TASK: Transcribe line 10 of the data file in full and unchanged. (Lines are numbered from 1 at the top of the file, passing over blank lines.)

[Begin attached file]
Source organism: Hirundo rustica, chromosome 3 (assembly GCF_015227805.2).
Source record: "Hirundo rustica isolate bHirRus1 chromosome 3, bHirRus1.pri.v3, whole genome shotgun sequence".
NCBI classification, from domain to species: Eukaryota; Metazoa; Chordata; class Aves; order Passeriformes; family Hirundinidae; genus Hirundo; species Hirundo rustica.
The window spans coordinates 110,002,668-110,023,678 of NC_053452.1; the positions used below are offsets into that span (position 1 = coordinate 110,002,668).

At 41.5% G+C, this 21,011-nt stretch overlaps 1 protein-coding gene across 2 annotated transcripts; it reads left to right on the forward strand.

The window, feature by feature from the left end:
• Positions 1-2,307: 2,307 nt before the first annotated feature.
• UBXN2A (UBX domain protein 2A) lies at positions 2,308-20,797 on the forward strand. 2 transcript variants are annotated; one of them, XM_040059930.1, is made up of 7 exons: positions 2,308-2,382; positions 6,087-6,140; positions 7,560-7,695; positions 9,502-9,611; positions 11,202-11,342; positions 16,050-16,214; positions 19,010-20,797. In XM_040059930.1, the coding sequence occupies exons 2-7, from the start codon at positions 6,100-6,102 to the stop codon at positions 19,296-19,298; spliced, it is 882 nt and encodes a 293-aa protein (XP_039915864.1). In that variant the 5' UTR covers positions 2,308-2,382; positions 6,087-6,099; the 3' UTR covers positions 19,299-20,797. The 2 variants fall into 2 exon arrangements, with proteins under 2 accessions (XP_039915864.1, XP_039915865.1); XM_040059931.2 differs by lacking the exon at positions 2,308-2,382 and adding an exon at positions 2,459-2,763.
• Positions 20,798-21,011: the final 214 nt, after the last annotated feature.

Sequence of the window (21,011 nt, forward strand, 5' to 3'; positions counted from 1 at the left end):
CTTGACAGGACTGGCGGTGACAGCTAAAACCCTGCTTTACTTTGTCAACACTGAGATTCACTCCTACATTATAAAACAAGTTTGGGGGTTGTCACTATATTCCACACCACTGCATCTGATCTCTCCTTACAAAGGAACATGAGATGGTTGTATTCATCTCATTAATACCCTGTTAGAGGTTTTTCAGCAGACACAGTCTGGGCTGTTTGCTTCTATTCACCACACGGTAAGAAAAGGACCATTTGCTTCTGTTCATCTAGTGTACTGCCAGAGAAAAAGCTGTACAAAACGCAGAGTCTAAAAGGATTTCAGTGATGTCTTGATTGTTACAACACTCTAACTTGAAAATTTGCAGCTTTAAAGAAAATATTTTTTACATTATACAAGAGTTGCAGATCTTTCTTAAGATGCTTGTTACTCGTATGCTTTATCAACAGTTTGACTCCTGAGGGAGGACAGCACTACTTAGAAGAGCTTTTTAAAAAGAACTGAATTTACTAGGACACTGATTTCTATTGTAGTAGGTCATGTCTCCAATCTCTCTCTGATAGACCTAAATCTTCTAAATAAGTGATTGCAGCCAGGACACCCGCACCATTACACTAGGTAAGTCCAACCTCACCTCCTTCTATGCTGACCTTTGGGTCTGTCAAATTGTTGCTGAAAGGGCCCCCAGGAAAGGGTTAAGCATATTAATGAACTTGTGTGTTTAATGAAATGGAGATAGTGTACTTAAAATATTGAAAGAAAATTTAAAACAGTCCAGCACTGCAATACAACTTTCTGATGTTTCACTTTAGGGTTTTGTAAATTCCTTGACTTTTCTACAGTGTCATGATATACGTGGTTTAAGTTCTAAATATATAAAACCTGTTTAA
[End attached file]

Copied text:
Sequence of the window (21,011 nt, forward strand, 5' to 3'; positions counted from 1 at the left end):